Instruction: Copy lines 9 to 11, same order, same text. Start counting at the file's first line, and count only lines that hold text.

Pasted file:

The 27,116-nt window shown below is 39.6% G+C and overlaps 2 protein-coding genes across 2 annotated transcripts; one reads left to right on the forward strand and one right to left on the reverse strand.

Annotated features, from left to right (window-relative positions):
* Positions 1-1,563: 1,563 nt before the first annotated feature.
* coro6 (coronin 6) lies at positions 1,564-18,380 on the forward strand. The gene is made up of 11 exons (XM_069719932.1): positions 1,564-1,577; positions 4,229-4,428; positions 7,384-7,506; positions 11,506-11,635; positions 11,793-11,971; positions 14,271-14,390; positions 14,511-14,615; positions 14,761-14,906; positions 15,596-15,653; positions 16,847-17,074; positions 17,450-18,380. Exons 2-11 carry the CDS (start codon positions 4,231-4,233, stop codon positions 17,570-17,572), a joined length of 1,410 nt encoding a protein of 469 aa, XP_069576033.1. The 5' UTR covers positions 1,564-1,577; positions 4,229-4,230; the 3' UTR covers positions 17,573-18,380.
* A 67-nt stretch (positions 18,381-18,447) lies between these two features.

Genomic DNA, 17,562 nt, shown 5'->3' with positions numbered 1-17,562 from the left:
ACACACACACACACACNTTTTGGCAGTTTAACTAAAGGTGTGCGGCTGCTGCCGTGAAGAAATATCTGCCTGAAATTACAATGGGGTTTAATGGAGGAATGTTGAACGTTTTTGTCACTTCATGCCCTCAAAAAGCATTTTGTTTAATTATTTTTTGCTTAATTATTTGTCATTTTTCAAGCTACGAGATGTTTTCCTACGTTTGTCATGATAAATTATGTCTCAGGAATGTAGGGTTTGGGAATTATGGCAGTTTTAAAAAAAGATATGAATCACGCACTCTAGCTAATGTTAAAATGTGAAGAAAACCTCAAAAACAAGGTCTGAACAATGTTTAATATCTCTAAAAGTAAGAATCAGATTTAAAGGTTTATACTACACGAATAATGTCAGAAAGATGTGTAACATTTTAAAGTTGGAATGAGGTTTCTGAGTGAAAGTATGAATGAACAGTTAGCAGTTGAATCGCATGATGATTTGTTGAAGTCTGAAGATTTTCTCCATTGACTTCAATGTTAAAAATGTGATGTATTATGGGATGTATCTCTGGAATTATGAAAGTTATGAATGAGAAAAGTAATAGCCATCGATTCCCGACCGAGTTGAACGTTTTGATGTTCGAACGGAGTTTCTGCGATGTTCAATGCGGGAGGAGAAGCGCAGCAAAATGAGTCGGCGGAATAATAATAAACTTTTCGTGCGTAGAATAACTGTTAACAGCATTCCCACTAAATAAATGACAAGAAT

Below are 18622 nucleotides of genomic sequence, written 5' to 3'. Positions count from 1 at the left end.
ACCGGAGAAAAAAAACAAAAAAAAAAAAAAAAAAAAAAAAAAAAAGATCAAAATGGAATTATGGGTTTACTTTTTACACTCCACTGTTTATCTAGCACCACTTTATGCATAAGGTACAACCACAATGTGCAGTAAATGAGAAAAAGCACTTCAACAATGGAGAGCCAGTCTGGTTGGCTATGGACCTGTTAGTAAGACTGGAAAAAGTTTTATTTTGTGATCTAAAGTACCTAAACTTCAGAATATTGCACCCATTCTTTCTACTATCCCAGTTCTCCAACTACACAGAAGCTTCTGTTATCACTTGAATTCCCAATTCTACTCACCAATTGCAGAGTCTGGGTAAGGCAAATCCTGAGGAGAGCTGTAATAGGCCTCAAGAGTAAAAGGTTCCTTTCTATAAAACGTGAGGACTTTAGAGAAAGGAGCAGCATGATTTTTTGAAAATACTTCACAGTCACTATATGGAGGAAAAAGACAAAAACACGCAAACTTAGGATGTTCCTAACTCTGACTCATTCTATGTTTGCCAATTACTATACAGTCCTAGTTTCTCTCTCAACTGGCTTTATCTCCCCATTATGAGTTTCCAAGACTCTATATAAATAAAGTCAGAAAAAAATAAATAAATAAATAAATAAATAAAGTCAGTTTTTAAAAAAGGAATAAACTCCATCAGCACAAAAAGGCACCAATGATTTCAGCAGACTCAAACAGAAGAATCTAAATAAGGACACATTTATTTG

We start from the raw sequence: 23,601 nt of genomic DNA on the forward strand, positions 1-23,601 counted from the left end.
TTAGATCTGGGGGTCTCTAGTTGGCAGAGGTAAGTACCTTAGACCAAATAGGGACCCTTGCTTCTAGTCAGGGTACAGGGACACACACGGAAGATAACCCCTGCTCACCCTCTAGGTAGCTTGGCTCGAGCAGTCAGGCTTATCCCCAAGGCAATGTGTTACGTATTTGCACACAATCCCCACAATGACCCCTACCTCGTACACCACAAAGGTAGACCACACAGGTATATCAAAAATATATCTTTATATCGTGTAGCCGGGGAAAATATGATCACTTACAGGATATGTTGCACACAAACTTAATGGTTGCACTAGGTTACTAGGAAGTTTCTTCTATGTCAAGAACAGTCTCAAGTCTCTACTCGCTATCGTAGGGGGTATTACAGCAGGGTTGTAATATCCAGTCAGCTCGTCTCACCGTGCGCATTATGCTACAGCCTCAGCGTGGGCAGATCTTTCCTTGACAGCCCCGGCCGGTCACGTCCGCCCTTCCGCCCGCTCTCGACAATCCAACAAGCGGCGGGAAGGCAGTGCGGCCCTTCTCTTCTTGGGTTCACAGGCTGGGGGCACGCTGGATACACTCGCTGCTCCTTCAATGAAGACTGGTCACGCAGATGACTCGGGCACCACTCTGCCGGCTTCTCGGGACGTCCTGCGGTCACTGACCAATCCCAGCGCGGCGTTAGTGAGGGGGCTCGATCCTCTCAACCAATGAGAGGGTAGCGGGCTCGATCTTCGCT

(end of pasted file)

ACCGGAGAAAAAAAACAAAAAAAAAAAAAAAAAAAAAAAAAAAAAGATCAAAATGGAATTATGGGTTTACTTTTTACACTCCACTGTTTATCTAGCACCACTTTATGCATAAGGTACAACCACAATGTGCAGTAAATGAGAAAAAGCACTTCAACAATGGAGAGCCAGTCTGGTTGGCTATGGACCTGTTAGTAAGACTGGAAAAAGTTTTATTTTGTGATCTAAAGTACCTAAACTTCAGAATATTGCACCCATTCTTTCTACTATCCCAGTTCTCCAACTACACAGAAGCTTCTGTTATCACTTGAATTCCCAATTCTACTCACCAATTGCAGAGTCTGGGTAAGGCAAATCCTGAGGAGAGCTGTAATAGGCCTCAAGAGTAAAAGGTTCCTTTCTATAAAACGTGAGGACTTTAGAGAAAGGAGCAGCATGATTTTTTGAAAATACTTCACAGTCACTATATGGAGGAAAAAGACAAAAACACGCAAACTTAGGATGTTCCTAACTCTGACTCATTCTATGTTTGCCAATTACTATACAGTCCTAGTTTCTCTCTCAACTGGCTTTATCTCCCCATTATGAGTTTCCAAGACTCTATATAAATAAAGTCAGAAAAAAATAAATAAATAAATAAATAAATAAAGTCAGTTTTTAAAAAAGGAATAAACTCCATCAGCACAAAAAGGCACCAATGATTTCAGCAGACTCAAACAGAAGAATCTAAATAAGGACACATTTATTTG

We start from the raw sequence: 23,601 nt of genomic DNA on the forward strand, positions 1-23,601 counted from the left end.
TTAGATCTGGGGGTCTCTAGTTGGCAGAGGTAAGTACCTTAGACCAAATAGGGACCCTTGCTTCTAGTCAGGGTACAGGGACACACACGGAAGATAACCCCTGCTCACCCTCTAGGTAGCTTGGCTCGAGCAGTCAGGCTTATCCCCAAGGCAATGTGTTACGTATTTGCACACAATCCCCACAATGACCCCTACCTCGTACACCACAAAGGTAGACCACACAGGTATATCAAAAATATATCTTTATATCGTGTAGCCGGGGAAAATATGATCACTTACAGGATATGTTGCACACAAACTTAATGGTTGCACTAGGTTACTAGGAAGTTTCTTCTATGTCAAGAACAGTCTCAAGTCTCTACTCGCTATCGTAGGGGGTATTACAGCAGGGTTGTAATATCCAGTCAGCTCGTCTCACCGTGCGCATTATGCTACAGCCTCAGCGTGGGCAGATCTTTCCTTGACAGCCCCGGCCGGTCACGTCCGCCCTTCCGCCCGCTCTCGACAATCCAACAAGCGGCGGGAAGGCAGTGCGGCCCTTCTCTTCTTGGGTTCACAGGCTGGGGGCACGCTGGATACACTCGCTGCTCCTTCAATGAAGACTGGTCACGCAGATGACTCGGGCACCACTCTGCCGGCTTCTCGGGACGTCCTGCGGTCACTGACCAATCCCAGCGCGGCGTTAGTGAGGGGGCTCGATCCTCTCAACCAATGAGAGGGTAGCGGGCTCGATCTTCGCT